“There’s this irony of portraying this kind of high society with a women-led cast,” Vargas shares. “Underneath that, there’s this growing, angered frustration being represented by this young powerless Filipina trying to fight against a larger system.”
Vargas, who aims to put women’s stories at the forefront of Philippine cinema, wanted to engage audiences in an entertaining way while still conveying a message about the country’s social inequalities and injustices.
“I came across this quote where it says, ‘Women could be monsters, but when they are, women are very human monsters,'” Vargas shares. “I carried it with me a lot. I really wanted to put that human side of the monstrosity hidden deep inside of them and it wasn’t going to be all dark. It had to be fun, sassy and classy.”
Regarding the film’s commentary on society, de Leon believes that the narrative of “A Very Good Girl” reflects the harsh reality of the justice system in the Philippines.
“Justice is really expensive and poor people can’t afford it,” she says, reiterating a line from the movie, adding, “That’s the sad reality. I wish it wasn’t true, but it’s a fact.
“We all know that the justice system here isn’t really serving the people well. We still have a senator who’s still in jail because she was unjustly [imprisoned]. She’s not even convicted. Her case is still pending. Unfortunately, the rich get richer and the poor become poorer. Not only in the Philippines, it’s happening all over the world. I think the film makes a great statement on that. It mirrors the society perfectly even if it’s delivered in a light and funny way.”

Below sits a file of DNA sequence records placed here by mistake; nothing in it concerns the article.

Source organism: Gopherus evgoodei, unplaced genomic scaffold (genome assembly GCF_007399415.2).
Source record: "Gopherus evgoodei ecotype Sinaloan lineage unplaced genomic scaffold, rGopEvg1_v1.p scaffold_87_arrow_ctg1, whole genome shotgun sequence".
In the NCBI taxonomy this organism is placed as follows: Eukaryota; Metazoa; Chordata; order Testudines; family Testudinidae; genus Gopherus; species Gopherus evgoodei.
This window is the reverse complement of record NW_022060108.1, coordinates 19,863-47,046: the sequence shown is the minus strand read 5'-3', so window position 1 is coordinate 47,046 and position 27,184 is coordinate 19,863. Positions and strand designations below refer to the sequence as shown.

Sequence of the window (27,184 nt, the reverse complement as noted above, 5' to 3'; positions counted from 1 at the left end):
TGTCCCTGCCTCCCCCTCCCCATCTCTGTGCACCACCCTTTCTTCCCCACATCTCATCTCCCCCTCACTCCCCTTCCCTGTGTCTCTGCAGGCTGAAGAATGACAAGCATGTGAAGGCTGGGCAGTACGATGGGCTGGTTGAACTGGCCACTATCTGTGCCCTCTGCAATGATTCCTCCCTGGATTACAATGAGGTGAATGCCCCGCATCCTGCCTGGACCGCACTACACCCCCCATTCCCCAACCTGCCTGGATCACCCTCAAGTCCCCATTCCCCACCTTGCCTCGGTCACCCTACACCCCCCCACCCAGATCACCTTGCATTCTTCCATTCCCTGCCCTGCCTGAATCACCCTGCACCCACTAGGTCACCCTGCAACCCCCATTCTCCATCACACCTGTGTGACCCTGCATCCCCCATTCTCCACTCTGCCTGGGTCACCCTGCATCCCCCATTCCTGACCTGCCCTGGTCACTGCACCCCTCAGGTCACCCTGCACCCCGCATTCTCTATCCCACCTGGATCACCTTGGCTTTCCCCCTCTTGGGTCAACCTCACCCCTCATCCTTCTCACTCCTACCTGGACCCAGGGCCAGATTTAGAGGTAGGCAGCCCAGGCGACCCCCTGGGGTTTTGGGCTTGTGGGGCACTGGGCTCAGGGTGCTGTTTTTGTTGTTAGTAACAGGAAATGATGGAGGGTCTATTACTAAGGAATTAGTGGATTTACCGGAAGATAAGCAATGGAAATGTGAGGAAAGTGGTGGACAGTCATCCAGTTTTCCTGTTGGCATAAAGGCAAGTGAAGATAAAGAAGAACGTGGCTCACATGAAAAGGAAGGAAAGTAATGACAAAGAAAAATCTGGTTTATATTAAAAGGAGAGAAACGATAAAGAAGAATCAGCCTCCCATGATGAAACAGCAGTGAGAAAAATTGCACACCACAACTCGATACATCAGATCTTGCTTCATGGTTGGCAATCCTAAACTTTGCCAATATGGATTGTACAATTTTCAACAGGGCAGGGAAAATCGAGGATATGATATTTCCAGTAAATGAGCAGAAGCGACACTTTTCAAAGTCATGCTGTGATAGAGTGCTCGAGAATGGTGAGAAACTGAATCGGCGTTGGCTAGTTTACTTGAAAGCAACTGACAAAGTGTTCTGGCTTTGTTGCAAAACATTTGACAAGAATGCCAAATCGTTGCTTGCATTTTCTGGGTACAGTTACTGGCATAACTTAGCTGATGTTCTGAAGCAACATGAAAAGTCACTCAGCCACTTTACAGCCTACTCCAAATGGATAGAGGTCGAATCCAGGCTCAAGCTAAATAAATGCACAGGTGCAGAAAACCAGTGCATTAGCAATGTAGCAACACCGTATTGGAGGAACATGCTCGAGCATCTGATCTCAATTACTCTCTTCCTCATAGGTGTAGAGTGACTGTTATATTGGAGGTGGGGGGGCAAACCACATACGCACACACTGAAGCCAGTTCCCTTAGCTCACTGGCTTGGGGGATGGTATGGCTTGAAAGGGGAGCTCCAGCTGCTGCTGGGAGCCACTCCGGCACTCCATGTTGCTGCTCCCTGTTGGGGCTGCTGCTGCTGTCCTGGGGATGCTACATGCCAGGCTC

When asked about the key message and takeaway for international audiences, de Leon emphasizes that the central theme of the film is about facing life’s challenges and conflicts.
“Life throws you all sorts of problems and society will never live up to the standards of what you expect,” de Leon says. “There will always be conflicts and challenges that will come your way, but the question really is, how will you face those problems and how will you approach life? What are you gonna do next? What are you gonna do about the lemons that are being thrown at you? Are you gonna make lemonade or burn it?”
She highlights the film’s empowerment aspect, which allows the audience to see reflections of themselves on screen and ponder what actions they would take in similar circumstances. Bernardo agrees, saying that the interpretation may vary from person to person. She also shares her personal takeaway: the importance of being a good person especially in the face of life’s unfairness, and particularly for the less fortunate.
Bernardo says that she loves “how the creatives made all the characters very humane, like they’re not just purely evil,” as there was always something deeper motivating their actions. As she anticipates viewers having different interpretations of the movie’s storyline and characters, she says she looks forward to the discussions among Filipinos and non-Filipinos after watching the film.